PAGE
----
In the past, I have been open to letting the sequester go ahead because I believe that it is critical that we reduce defense spending in this country. We treat the Pentagon budget as though it is an unlimited pot of money and frankly, when it comes to the military-industrial complex, that makes for bad decisions. But after the Republican antics this week on the sequester, combined with the President’s articulate concern for those who will be affected, I’m convinced that, despite the attractiveness of the sequester, Republicans in Congress must get their act together on a real sustainable deal.
Flanked by first responders whose jobs and safety could be placed at risk in the coming days, President Obama criticized the “meat cleaver approach” of the sequester’s cuts. He has rightly focused on the potential human cost of what has been largely an abstraction to politicians and pundits alike: teachers, firemen, and law enforcement agents could all face furloughs or worse. And yet the latest round of debate has been almost exclusively focused on who came up with the sequestration idea in the first place. Only in Washington could we waste so much time debating the origins of a crisis as it stares us in the face.
The president is right to worry: There is a real threat that these indiscriminate cuts will seriously damage the economic recovery. It comes as no surprise, then, that he is seeking to highlight the damaging nature of these cuts and place the blame on congressional Republicans. The implementation of the sequester, painful as it will be, is not meant to torture the taxpayers; it is meant to force the Republicans to act in good faith.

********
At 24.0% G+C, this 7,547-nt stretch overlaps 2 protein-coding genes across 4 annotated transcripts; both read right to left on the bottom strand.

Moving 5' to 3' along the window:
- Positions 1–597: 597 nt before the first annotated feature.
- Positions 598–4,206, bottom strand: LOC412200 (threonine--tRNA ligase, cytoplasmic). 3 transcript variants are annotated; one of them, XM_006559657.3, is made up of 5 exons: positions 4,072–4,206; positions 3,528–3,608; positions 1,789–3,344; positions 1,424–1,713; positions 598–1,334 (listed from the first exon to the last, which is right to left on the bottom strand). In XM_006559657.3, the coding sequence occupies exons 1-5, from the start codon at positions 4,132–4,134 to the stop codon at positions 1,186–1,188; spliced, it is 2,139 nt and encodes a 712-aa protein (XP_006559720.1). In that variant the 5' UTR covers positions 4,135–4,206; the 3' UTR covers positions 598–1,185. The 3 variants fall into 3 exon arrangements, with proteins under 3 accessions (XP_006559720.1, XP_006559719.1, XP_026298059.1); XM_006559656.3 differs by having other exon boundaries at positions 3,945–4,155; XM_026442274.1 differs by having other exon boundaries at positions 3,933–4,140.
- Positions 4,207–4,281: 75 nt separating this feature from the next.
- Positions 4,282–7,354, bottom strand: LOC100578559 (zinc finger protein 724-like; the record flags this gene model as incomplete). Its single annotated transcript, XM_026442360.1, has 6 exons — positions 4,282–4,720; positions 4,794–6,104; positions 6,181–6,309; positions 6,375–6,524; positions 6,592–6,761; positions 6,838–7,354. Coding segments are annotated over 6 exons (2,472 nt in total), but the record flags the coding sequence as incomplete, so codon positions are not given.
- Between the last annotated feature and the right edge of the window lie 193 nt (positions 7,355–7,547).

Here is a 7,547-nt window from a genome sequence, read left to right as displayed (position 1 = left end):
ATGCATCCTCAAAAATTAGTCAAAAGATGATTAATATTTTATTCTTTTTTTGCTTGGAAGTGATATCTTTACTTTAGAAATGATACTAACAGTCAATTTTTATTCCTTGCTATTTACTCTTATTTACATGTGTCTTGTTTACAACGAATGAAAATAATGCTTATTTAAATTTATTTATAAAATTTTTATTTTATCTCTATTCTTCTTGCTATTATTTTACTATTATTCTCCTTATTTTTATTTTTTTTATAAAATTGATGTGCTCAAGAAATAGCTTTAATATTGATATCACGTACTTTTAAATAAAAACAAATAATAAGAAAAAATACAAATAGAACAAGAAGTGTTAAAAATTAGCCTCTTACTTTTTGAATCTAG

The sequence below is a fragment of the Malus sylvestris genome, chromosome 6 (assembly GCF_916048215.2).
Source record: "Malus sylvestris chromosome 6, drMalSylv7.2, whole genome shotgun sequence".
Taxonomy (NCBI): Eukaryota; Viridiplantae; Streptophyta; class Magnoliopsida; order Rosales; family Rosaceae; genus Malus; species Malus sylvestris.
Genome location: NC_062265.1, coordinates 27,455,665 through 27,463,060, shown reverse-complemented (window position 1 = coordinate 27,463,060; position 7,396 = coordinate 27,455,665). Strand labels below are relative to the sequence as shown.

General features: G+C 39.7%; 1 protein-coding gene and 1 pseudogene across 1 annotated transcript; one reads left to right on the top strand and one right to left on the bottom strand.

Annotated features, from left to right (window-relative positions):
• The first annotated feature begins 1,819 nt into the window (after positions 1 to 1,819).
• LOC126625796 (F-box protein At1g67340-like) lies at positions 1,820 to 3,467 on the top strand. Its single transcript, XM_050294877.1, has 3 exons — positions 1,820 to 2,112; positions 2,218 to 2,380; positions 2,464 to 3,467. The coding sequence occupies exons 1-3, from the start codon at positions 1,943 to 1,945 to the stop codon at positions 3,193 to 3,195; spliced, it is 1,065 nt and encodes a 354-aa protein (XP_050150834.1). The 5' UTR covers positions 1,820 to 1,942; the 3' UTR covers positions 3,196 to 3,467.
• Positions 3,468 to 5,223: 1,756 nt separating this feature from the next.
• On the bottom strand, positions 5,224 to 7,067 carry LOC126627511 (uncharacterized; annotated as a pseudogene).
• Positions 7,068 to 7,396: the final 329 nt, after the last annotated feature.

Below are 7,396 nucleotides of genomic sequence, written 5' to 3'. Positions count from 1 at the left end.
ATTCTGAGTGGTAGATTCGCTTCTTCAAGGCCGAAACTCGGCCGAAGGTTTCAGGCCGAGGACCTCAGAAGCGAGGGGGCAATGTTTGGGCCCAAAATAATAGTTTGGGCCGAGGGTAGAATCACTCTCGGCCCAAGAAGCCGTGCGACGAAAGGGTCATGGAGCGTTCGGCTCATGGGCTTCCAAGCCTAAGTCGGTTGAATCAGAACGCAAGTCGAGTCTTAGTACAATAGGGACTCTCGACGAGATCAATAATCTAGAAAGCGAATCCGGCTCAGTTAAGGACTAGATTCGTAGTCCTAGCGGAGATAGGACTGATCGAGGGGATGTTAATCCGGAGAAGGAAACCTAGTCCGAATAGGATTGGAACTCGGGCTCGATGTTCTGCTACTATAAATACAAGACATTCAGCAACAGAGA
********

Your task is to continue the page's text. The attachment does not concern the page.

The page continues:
The Republicans have a remarkably incoherent position on the sequester: It is a terrible policy that must be replaced with a cuts-only solution, they say, but there is no actual GOP plan that fits this description. Republicans seem to be hoping that President Obama will negotiate with himself until they are satisfied.
But he has wisely called their bluff. After all, while spending cuts may poll well in the abstract, the implementation of these cuts will prove unpopular – and the public is prepared to blame the GOP. The Republicans deserve that blame: Regardless of the provenance of the sequestration scheme, only President Obama has been serious about defusing it. The Republican “all-cuts” position is not a compromise or even a fleshed-out policy proposal; it’s an intransigent statement of a rejected ideology. Until they accept the fact that they lost the last election, President Obama is right to apply pressure. If they feel cornered by the sequester’s cost, then, it’s a burden of their own making.